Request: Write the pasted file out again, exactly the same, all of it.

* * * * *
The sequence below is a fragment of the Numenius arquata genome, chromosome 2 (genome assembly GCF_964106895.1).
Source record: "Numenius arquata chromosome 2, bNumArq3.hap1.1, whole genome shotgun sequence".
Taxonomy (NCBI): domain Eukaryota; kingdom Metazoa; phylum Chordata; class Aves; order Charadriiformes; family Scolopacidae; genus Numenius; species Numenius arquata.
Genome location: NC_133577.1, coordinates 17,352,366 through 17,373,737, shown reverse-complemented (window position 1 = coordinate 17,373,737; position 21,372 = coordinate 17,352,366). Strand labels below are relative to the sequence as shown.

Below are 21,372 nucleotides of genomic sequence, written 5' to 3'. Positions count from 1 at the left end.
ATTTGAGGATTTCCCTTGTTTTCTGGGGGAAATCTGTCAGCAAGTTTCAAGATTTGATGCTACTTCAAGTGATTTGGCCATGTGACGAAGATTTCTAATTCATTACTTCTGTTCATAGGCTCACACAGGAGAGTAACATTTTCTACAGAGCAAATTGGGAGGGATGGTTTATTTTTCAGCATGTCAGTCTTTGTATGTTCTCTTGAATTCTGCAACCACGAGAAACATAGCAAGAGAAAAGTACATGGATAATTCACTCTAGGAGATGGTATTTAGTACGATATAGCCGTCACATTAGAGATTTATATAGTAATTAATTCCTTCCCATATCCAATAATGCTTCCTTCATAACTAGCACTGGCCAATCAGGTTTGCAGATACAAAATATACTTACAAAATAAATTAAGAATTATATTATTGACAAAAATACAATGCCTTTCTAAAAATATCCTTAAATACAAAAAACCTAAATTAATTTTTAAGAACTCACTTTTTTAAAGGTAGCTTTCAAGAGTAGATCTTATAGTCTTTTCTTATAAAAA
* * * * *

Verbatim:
The sequence below is a fragment of the Numenius arquata genome, chromosome 2 (genome assembly GCF_964106895.1).
Source record: "Numenius arquata chromosome 2, bNumArq3.hap1.1, whole genome shotgun sequence".
Taxonomy (NCBI): domain Eukaryota; kingdom Metazoa; phylum Chordata; class Aves; order Charadriiformes; family Scolopacidae; genus Numenius; species Numenius arquata.
Genome location: NC_133577.1, coordinates 17,352,366 through 17,373,737, shown reverse-complemented (window position 1 = coordinate 17,373,737; position 21,372 = coordinate 17,352,366). Strand labels below are relative to the sequence as shown.

Below are 21,372 nucleotides of genomic sequence, written 5' to 3'. Positions count from 1 at the left end.
ATTTGAGGATTTCCCTTGTTTTCTGGGGGAAATCTGTCAGCAAGTTTCAAGATTTGATGCTACTTCAAGTGATTTGGCCATGTGACGAAGATTTCTAATTCATTACTTCTGTTCATAGGCTCACACAGGAGAGTAACATTTTCTACAGAGCAAATTGGGAGGGATGGTTTATTTTTCAGCATGTCAGTCTTTGTATGTTCTCTTGAATTCTGCAACCACGAGAAACATAGCAAGAGAAAAGTACATGGATAATTCACTCTAGGAGATGGTATTTAGTACGATATAGCCGTCACATTAGAGATTTATATAGTAATTAATTCCTTCCCATATCCAATAATGCTTCCTTCATAACTAGCACTGGCCAATCAGGTTTGCAGATACAAAATATACTTACAAAATAAATTAAGAATTATATTATTGACAAAAATACAATGCCTTTCTAAAAATATCCTTAAATACAAAAAACCTAAATTAATTTTTAAGAACTCACTTTTTTAAAGGTAGCTTTCAAGAGTAGATCTTATAGTCTTTTCTTATAAAAA